Ginnie said...

Do you remember when Bill Clinton was President and Hilary tried to introduce Health Care as her area of concern to be worked on...and everyone shot her down and more or less told her to shut up.
'nuff said.

heartinsanfrancisco said...

You've expressed my own thoughts on this issue most succinctly.

I wonder how many missiles and all those other instruments of war with initials for names Bush could collect if he had to beg for them on TV.

It's obscene that the richest country on earth won't do better for its citizens.

Anvilcloud said...

We have public health care up here. It's not perfect -- somewhat more rationed than your private, user-pay system. We can't simply demand any test at our whim, for example. It's not terribly easy to doctor-hop either. But warts and all, I don't know too many Canadians who want to give it up.

Andrea said...

AS a Canadian with a chronic health condition I'll chime in and say that I can't imagine not having basic universal health coverage. I could never afford to live in the US, as a diabetic.

And thank you, Chani. That was very kind.

jen said...

bravo, sister, bravo.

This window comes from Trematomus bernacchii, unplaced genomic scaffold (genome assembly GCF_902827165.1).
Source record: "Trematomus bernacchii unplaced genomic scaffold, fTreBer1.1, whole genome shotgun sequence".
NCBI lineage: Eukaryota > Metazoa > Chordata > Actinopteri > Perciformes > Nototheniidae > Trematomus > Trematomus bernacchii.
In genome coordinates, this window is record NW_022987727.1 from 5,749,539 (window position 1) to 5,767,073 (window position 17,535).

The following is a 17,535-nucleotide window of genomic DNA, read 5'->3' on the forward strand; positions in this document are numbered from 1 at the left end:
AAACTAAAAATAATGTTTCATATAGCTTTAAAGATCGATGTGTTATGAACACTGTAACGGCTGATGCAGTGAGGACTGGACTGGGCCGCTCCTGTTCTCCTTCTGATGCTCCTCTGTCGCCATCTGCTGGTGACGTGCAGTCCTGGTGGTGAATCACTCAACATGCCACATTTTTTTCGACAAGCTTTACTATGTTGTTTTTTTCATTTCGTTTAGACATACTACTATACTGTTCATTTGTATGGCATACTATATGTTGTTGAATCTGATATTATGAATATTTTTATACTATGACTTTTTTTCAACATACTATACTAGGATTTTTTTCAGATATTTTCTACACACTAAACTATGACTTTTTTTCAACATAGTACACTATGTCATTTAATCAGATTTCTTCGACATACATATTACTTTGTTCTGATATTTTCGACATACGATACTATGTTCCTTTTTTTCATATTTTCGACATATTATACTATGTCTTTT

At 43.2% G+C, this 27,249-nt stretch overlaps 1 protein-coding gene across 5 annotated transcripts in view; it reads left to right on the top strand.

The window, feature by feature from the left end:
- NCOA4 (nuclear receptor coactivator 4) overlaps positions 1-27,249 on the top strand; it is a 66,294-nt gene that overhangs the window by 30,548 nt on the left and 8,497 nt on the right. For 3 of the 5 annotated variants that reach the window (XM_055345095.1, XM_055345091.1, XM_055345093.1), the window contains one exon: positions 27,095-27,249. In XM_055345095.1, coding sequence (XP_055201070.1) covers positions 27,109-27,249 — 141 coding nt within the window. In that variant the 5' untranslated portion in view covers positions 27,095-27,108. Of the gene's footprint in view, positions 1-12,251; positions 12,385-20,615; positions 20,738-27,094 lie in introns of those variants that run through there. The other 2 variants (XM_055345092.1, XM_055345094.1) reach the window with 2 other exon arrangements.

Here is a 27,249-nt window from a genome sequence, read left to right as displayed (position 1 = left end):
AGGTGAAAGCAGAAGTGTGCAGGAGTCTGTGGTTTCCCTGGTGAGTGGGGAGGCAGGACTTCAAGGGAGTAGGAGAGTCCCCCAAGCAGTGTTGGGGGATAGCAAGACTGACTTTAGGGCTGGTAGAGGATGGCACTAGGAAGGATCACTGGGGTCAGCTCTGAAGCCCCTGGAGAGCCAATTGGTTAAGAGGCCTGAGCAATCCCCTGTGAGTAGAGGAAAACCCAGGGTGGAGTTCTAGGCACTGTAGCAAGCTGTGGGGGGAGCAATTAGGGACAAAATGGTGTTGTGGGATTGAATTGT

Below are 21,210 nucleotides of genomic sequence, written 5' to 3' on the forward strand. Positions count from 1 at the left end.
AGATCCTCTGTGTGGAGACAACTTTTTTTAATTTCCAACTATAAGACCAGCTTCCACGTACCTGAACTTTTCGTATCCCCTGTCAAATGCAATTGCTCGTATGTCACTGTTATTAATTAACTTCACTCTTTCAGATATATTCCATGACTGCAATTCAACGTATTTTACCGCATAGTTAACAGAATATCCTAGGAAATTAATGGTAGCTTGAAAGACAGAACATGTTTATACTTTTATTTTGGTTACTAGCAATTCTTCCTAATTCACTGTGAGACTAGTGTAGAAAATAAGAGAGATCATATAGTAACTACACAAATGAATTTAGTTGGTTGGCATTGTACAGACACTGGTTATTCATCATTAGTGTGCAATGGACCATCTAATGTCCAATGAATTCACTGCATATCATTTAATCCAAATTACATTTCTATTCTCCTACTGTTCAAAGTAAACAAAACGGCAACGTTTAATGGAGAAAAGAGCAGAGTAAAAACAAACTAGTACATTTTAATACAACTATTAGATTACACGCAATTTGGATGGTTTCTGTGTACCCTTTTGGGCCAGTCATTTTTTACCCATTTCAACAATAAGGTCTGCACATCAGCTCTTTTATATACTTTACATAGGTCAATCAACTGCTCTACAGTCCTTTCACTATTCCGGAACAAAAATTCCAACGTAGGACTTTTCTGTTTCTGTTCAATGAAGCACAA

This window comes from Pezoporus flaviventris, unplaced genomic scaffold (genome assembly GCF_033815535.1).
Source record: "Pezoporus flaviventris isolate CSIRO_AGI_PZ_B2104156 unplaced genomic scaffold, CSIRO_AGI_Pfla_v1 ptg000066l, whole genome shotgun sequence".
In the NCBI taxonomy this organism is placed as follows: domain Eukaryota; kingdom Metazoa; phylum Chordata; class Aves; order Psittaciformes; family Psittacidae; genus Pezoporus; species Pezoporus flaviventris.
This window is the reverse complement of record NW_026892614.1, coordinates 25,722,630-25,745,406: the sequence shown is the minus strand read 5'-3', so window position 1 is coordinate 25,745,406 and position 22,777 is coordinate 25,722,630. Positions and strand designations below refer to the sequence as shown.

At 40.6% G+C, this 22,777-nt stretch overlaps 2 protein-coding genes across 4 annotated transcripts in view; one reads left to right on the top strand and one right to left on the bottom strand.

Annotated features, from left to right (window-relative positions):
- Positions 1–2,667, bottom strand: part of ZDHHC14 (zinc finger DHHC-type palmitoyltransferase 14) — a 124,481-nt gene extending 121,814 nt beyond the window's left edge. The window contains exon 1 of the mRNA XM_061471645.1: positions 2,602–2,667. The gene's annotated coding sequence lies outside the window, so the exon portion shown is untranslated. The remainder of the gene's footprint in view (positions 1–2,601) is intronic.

two gifts? you generous woman, you.

i, too, can't believe we operate like this. i see clients selling their medications at the shelter back and forth, $1 a pill, and so on, god knows what folks are taking. and moms who can't afford to sit for 12 hours in the E/R with 2 sick kids to get a prescription that should take 10 minutes...and the kids suffer because of it.

if we weren't so concerned about profit, we'd do it differently.

IMO, the whole "life, liberty, and pursuit of happiness" line meant something involving caring for LIFE.

KC said...

They often joke in medicine that they need to give you a MBA in med school because of all the business crap you have to deal with. It's all too often about profit and income, all run by businessmen who don't give a rat's ass about supporting medical education and training or individual patients.

This could have been my rant.

Deezee said...

Our health care system is shameful, pure and simple.